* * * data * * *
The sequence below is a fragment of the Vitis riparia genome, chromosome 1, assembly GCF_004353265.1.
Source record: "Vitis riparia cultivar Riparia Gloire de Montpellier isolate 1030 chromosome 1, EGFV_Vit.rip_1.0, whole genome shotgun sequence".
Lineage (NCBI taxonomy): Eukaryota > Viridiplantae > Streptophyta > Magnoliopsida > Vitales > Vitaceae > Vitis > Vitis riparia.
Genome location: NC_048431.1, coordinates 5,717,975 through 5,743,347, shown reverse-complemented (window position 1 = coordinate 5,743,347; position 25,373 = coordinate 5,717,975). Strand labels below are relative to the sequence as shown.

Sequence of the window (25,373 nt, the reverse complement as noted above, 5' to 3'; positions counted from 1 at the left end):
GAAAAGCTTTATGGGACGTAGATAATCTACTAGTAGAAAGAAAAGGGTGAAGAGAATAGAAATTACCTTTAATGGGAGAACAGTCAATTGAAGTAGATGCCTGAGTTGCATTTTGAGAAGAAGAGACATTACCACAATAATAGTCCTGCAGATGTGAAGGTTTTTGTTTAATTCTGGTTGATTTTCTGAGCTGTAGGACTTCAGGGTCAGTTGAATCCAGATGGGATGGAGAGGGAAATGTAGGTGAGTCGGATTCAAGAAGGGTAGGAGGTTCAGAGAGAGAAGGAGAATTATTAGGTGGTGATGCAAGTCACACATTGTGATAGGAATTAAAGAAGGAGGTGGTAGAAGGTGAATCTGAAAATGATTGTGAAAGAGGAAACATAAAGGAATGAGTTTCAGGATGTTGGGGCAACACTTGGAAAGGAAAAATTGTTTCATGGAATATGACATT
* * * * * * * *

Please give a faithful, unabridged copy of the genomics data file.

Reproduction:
The sequence below is a fragment of the Vitis riparia genome, chromosome 1, assembly GCF_004353265.1.
Source record: "Vitis riparia cultivar Riparia Gloire de Montpellier isolate 1030 chromosome 1, EGFV_Vit.rip_1.0, whole genome shotgun sequence".
Lineage (NCBI taxonomy): Eukaryota > Viridiplantae > Streptophyta > Magnoliopsida > Vitales > Vitaceae > Vitis > Vitis riparia.
Genome location: NC_048431.1, coordinates 5,717,975 through 5,743,347, shown reverse-complemented (window position 1 = coordinate 5,743,347; position 25,373 = coordinate 5,717,975). Strand labels below are relative to the sequence as shown.

Sequence of the window (25,373 nt, the reverse complement as noted above, 5' to 3'; positions counted from 1 at the left end):
GAAAAGCTTTATGGGACGTAGATAATCTACTAGTAGAAAGAAAAGGGTGAAGAGAATAGAAATTACCTTTAATGGGAGAACAGTCAATTGAAGTAGATGCCTGAGTTGCATTTTGAGAAGAAGAGACATTACCACAATAATAGTCCTGCAGATGTGAAGGTTTTTGTTTAATTCTGGTTGATTTTCTGAGCTGTAGGACTTCAGGGTCAGTTGAATCCAGATGGGATGGAGAGGGAAATGTAGGTGAGTCGGATTCAAGAAGGGTAGGAGGTTCAGAGAGAGAAGGAGAATTATTAGGTGGTGATGCAAGTCACACATTGTGATAGGAATTAAAGAAGGAGGTGGTAGAAGGTGAATCTGAAAATGATTGTGAAAGAGGAAACATAAAGGAATGAGTTTCAGGATGTTGGGGCAACACTTGGAAAGGAAAAATTGTTTCATGGAATATGACATT